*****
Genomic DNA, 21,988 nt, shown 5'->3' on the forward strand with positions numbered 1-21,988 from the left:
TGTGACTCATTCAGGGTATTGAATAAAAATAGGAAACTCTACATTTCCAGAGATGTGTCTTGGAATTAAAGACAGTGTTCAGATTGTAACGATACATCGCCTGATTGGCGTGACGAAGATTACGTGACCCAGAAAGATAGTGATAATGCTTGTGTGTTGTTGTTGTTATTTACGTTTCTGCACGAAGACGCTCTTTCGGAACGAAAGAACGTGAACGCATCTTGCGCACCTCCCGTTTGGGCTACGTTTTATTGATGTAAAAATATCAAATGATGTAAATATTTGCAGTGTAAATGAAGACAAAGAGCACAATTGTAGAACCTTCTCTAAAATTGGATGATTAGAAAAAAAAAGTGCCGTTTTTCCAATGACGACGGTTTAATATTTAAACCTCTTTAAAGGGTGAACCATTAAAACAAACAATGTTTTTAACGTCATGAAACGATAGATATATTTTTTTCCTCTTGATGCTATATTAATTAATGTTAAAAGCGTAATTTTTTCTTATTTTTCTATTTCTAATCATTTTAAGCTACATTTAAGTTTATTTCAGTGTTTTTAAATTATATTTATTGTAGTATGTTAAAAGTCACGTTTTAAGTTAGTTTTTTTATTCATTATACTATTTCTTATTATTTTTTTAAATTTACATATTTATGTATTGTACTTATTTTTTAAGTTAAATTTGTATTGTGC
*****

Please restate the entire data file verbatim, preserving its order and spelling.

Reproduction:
Genomic DNA, 21,988 nt, shown 5'->3' on the forward strand with positions numbered 1-21,988 from the left:
TGTGACTCATTCAGGGTATTGAATAAAAATAGGAAACTCTACATTTCCAGAGATGTGTCTTGGAATTAAAGACAGTGTTCAGATTGTAACGATACATCGCCTGATTGGCGTGACGAAGATTACGTGACCCAGAAAGATAGTGATAATGCTTGTGTGTTGTTGTTGTTATTTACGTTTCTGCACGAAGACGCTCTTTCGGAACGAAAGAACGTGAACGCATCTTGCGCACCTCCCGTTTGGGCTACGTTTTATTGATGTAAAAATATCAAATGATGTAAATATTTGCAGTGTAAATGAAGACAAAGAGCACAATTGTAGAACCTTCTCTAAAATTGGATGATTAGAAAAAAAAAGTGCCGTTTTTCCAATGACGACGGTTTAATATTTAAACCTCTTTAAAGGGTGAACCATTAAAACAAACAATGTTTTTAACGTCATGAAACGATAGATATATTTTTTTCCTCTTGATGCTATATTAATTAATGTTAAAAGCGTAATTTTTTCTTATTTTTCTATTTCTAATCATTTTAAGCTACATTTAAGTTTATTTCAGTGTTTTTAAATTATATTTATTGTAGTATGTTAAAAGTCACGTTTTAAGTTAGTTTTTTTATTCATTATACTATTTCTTATTATTTTTTTAAATTTACATATTTATGTATTGTACTTATTTTTTAAGTTAAATTTGTATTGTGC